Military service members, both active duty and retired, have the option of taking out what is called a Survivor’s Benefit Plan. These plans are partially funded by the government and are set up to be deducted monthly from the military member’s pay. If a service member elects to go without an SBP plan, then all benefits cease upon death of the retiree.

Upon initiation of one of these plans, a member has the option of designating a beneficiary of those benefits. This includes what percentage of the monthly amount he or she would like a beneficiary to receive after death. This percentage can be allotted up to 55 percent of the full monthly benefit, and will determine the monthly plan premium deducted from the member’s pay.

Most beneficiaries are spouses of ex-military members, but become ineligible for survivor benefits after divorce. In 1984, Congress made amendments to this law to allow coverage for ex-spouses. However, this coverage is not automatic, and may be voluntary or involuntary based on specific circumstances. The military retiree must apply to convert this coverage within one year after a divorce. A beneficiary designation of a spouse will not automatically carry over when he or she becomes an ex-spouse. The retiree MUST follow the proper steps to make necessary changes. If this coverage is ordered by the court in a divorce proceeding, and the military member fails to make the changes, then that coverage may be obtained by the ex-spouse by written request to the service center.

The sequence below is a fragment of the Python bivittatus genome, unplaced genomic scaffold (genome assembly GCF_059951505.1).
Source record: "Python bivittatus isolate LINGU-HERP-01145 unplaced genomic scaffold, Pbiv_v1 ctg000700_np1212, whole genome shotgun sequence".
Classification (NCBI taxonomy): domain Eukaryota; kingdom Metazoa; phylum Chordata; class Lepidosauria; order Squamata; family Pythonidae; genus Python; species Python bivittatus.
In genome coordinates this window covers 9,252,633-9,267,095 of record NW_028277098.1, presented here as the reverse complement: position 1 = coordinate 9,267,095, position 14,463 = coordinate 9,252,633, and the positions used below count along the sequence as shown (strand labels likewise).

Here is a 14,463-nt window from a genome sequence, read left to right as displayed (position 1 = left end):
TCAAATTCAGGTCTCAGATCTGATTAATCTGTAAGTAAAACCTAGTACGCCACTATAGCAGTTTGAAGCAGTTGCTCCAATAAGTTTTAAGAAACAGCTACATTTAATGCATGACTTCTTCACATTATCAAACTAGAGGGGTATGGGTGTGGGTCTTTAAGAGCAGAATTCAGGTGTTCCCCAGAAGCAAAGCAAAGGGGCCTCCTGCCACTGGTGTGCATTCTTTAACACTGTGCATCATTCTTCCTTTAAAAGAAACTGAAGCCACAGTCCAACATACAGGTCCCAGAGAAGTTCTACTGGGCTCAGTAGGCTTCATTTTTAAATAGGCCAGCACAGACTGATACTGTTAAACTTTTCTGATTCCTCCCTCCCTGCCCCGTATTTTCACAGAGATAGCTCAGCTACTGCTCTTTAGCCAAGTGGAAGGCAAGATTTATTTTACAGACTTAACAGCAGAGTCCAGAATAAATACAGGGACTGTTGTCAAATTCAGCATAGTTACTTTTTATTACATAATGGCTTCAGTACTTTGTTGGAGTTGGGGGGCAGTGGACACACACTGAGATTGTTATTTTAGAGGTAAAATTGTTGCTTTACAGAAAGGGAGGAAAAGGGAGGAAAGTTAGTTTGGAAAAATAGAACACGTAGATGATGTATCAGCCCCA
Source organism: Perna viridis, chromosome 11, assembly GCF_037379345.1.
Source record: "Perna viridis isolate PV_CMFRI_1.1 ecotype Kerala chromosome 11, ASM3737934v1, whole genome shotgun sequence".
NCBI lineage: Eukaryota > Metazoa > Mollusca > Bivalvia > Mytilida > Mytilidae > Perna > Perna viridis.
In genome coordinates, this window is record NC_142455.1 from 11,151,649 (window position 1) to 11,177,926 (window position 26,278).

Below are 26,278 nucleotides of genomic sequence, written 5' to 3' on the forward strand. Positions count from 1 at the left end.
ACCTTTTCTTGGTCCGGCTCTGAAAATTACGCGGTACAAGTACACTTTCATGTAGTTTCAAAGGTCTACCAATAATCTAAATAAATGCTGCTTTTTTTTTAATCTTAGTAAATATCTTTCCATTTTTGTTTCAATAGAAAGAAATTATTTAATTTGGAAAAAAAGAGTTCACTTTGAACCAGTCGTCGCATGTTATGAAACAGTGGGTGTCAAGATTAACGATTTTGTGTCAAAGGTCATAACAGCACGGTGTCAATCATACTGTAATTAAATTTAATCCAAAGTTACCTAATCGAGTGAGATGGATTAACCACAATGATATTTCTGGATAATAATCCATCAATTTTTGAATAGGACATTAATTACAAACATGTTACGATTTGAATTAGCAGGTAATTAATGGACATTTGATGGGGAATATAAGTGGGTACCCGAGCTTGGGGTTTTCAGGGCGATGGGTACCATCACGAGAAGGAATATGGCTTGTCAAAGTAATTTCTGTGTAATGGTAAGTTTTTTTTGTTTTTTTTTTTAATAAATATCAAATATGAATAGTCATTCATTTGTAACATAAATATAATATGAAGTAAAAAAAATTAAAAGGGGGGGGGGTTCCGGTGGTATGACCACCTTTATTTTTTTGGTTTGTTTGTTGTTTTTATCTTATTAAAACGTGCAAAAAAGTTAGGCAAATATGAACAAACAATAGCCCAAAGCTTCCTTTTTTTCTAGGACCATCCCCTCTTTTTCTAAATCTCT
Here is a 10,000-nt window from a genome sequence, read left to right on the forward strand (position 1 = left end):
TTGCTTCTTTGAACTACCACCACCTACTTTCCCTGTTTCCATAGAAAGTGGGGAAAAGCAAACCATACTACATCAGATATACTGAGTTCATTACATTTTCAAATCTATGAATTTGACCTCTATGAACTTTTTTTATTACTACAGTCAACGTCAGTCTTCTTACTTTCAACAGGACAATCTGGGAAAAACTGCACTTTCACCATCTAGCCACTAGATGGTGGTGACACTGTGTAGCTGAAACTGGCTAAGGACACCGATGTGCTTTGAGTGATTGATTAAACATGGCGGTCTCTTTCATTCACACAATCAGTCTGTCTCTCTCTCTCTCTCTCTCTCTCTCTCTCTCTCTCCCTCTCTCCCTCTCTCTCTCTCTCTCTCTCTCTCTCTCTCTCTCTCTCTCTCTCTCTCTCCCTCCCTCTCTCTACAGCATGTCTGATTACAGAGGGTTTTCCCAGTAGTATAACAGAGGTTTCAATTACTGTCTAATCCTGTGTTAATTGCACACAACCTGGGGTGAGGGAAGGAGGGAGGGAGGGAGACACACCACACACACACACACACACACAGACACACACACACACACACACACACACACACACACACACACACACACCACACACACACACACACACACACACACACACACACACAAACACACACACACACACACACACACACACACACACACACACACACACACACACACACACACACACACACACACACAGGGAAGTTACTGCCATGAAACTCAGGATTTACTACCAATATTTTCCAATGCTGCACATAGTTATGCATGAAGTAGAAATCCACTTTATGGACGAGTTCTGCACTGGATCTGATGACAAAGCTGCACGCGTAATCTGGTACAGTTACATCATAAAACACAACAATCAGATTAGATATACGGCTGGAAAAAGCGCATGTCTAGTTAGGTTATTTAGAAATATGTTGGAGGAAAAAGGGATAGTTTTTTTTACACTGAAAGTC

If a service member elects to name an ex-spouse as SBP beneficiary, he or she cannot name a current spouse unless waiver of the benefits are received in writing from the ex-spouse.

Consulting with an experienced military divorce attorney can help a military member better understand the effects of any specific beneficiary designation in a survivor benefit plan.

Source: NOLO, “Former Spouse SBP (Survivor Benefit Plans) for Military Members,” Accessed Nov 28, 2017